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March 21, 1986 - Image 53

Resource type:
Text
Publication:
The Detroit Jewish News, 1986-03-21

Disclaimer: Computer generated plain text may have errors. Read more about this.

53

Hanging around Shamroy's drugstore,
though I had dreaded the prospect, turned
out to be almost fun. Delivering a prescrip-
tion usually earned me a nickel tip; run-
ning upstairs breathlessly to report a call
to Shamroy's public telephone was worth
two or three cents. In a good week I took
in two dollars. Better than the money —
how could I know that at the time? — was
the chance that summer gave me to ob-
serve Mr. Shamroy and his drugstore from
the inside.
I came to know Shamroy as a many-
sided person, principled yet flexible, and
kindly, even generous. As far as I could
see, he had no pleasures outside his work.
He had no Sabbath and no friends, only
customers. He had a tall, matronly wife
but no visible children, never went to the
movies, didn't smoke, and had no time to
drink even if he were minded to. Whenever
he thought of it, he reached into his cash
box and handed me a nickel. "Here,
boychik, buy yourself an ice cream and en-
joy," he would say.
Gradually, I began to cultivate a low-
grade affection for him. Since I had lost
my father when I was four years old, he
became a father figure for me, and I sup-
pose I served as a proxy son to him.
Beyond liking him, I grew to admire the
man. Although he surely knew how deep-
ly ingrained haggling over prices was in
the folkways of East Siders, he would have
none of it in his store. He wasn't an or-
dinary storekeeper, but a professional with
dignity. Once, I watched a woman try to
bargain him down. He said nothing, just
began replacing her purchase on the
shelves. "But you charged my next door
neighbor less for the same things," she
complained, though she immediately put
her money down on the counter to placate
him.
The customer was probably right, for
Shamroy was a one-man welfare agency.
He dispensed philanthropy together with
drugs, but on his own terms and in his own
way. There were degrees of poverty in the
neighborhood, and he knew where his cus-
tomers stood by observing them. He stud-
ied faces, hands, the sag of shoulders. The
woman who had bargained looked too well-
fed to need special treatment. He never
gave away merchandise — that would
have degraded the receiver — but he gave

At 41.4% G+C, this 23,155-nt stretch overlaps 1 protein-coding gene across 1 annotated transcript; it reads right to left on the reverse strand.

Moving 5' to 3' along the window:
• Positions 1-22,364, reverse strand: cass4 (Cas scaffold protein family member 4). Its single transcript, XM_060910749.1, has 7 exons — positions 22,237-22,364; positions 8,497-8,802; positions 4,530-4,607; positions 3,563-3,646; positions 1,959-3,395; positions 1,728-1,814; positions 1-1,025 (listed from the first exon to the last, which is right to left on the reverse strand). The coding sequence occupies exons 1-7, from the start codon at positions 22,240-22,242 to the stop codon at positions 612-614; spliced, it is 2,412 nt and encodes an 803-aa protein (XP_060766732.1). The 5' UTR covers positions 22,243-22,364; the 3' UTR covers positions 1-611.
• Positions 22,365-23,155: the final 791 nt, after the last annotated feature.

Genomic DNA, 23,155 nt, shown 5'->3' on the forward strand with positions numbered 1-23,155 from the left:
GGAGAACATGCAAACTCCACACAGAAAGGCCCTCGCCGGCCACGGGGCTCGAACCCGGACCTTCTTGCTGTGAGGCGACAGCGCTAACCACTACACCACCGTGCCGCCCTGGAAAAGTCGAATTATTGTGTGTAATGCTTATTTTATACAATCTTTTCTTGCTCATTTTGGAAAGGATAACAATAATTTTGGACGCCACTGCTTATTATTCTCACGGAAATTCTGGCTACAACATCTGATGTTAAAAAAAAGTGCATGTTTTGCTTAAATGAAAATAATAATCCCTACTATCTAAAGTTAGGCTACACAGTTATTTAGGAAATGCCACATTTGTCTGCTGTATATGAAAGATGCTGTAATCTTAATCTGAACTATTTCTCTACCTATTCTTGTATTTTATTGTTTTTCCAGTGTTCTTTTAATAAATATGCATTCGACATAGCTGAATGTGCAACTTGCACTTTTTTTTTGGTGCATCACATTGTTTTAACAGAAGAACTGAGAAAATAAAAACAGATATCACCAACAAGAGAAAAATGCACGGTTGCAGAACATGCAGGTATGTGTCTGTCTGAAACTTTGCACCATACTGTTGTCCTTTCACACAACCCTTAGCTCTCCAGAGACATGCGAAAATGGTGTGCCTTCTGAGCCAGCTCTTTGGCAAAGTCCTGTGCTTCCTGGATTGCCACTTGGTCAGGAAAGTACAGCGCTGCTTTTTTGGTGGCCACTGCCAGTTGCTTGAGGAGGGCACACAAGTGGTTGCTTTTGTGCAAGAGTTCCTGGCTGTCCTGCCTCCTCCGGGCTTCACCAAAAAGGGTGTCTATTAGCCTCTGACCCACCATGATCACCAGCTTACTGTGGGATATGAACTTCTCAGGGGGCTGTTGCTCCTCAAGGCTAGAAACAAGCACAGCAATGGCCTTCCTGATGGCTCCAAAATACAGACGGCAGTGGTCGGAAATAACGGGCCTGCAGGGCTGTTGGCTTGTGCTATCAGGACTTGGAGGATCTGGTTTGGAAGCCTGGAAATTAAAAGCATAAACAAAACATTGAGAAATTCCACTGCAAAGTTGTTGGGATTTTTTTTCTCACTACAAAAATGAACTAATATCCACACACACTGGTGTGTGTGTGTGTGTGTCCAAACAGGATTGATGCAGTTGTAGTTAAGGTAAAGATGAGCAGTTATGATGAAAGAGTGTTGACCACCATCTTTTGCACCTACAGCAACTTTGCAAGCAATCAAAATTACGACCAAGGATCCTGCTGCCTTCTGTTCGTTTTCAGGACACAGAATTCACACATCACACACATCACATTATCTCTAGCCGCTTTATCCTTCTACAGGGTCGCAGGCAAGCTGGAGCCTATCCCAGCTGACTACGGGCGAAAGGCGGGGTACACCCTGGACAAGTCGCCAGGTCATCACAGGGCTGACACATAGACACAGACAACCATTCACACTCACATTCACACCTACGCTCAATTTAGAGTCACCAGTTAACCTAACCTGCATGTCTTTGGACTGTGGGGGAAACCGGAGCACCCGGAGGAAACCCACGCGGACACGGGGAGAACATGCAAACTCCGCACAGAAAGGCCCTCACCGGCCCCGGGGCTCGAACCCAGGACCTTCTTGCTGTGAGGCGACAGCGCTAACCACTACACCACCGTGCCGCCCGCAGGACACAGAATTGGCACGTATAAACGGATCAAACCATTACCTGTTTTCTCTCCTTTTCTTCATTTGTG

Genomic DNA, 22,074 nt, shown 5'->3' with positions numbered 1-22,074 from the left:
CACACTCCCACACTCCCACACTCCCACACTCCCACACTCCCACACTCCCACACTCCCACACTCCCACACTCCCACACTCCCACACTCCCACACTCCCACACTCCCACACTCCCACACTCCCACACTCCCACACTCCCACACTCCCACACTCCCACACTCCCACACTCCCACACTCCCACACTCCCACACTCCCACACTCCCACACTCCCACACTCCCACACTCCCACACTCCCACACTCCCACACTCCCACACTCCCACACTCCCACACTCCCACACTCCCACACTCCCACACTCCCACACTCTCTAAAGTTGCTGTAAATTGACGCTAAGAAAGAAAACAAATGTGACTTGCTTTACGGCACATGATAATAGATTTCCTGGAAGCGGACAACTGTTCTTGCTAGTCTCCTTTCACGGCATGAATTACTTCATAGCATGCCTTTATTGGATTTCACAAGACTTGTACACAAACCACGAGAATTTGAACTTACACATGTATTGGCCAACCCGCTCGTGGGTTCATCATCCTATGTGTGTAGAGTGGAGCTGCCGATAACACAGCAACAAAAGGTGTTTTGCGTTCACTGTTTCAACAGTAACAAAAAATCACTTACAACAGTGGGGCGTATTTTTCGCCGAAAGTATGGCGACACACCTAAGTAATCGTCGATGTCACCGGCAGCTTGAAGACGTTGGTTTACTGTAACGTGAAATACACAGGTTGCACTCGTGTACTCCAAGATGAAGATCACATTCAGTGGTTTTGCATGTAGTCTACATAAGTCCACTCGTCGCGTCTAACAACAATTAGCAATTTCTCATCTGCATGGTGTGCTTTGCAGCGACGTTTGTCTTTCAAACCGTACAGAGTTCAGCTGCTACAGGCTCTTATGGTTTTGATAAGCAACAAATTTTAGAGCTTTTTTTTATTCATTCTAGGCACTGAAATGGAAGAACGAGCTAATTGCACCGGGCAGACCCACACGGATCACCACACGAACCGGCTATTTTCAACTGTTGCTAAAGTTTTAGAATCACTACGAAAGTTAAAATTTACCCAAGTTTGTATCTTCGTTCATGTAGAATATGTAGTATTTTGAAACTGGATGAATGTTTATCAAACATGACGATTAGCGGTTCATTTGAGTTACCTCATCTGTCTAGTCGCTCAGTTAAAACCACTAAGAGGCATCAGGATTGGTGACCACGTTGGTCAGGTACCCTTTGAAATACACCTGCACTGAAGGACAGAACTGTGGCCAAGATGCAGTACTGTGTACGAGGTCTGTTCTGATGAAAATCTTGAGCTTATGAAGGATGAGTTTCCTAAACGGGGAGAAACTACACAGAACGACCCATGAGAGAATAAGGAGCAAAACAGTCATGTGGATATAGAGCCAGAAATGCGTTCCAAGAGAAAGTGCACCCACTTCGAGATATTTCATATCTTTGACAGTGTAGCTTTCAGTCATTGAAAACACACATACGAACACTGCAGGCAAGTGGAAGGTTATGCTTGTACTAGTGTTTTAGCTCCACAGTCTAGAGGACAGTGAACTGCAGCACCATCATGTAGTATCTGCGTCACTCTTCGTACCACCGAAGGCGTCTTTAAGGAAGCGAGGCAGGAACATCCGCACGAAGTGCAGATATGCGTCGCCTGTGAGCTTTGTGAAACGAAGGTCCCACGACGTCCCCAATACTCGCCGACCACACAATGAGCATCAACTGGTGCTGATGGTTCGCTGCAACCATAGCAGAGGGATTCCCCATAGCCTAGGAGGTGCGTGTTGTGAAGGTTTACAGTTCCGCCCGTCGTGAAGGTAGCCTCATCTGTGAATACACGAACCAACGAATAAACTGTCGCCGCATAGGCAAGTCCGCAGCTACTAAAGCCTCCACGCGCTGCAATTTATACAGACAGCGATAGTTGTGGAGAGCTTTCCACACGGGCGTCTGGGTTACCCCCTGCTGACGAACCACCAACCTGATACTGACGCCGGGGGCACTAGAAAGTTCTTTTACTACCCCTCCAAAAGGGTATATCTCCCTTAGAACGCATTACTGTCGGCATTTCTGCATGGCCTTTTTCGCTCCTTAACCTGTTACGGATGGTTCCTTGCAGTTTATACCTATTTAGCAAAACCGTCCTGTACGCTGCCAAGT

discounts unasked. More than once, he
called to someone who was already on the
way out, "Come back. I didn't give you
enough change." He was gr acious to
whom he would be gracious.
I never saw Shammy's drugstore closed;
he seemed to live there without ever go-
ing home. Between customers, he would
snatch his meals — a sandwich or a piece
of kugel and a cup of coffee — and I
suspect that he slept on the cot in his back
room among the cartons of drugs.
Although he even rolled his own pills, he
never had a clerk. His wife relieved him at

the counter, kept the shelves neat, and
took inventory of his stock. As talkative
as he was taciturn, she sat on a camp stool
outside the store during slow times and
schmoozed with neighborhood women.
A bit of pharmacology even rubbed off
on me that summer. While I waited to be
sent out with a prescription, I studied
Shamroy's window display. No advertise-
ments, but retorts filled with colored
water, a mortar and pestle, a pair of scales,
and tiny heaps of drugs labelled with
names like fennel seed, quinine, digitalis,
and cassia fistula. (Cassia fistula, a popu-
lar natural physic, was sold in long, stick-
like brown pods. Since it reminded East
Siders of the legs of duck, they gave it a
Yiddish name, kotchke fissel.) Most fas-
cinating to me was a gallon jar crammed
with yards and yards of a tapeworm iden-
tified in Shamroy's European handwriting
as having been removed from a human
stomach.

I early discovered that my employer was
uncomfortable with any of his wares which
were bland or, worse still, pleasant to use.
Possibly he believed in an unspoken role:
No remedy without some suffering. He fa-
vored iodine, which burned, over mercur-
ochrome. Skeptical of drugs which tasted
like chocolate or lemon pop, he sold ex-lax
and citrate of magnesia with a heavy
heart.
He had a puritanical contempt for
parents who bought cod liver oil in a pat-
ented emulsion of sweet-tasting malt.
"Give your children pure cod liver oil!" he
scolded. "Cheaper end healthier." (Never
mind that straight cod liver oil made them
retch.) And he took an especially dim view
of a doctored preparation called "Castor-
ia," which ads painted on walls pro-
claimed, "Children cry for." He wrinkled
his nose in disdain and snapped, "They can
take castor oil. It does the job!"

Continued on Page 62

Art By Michael Marzullo

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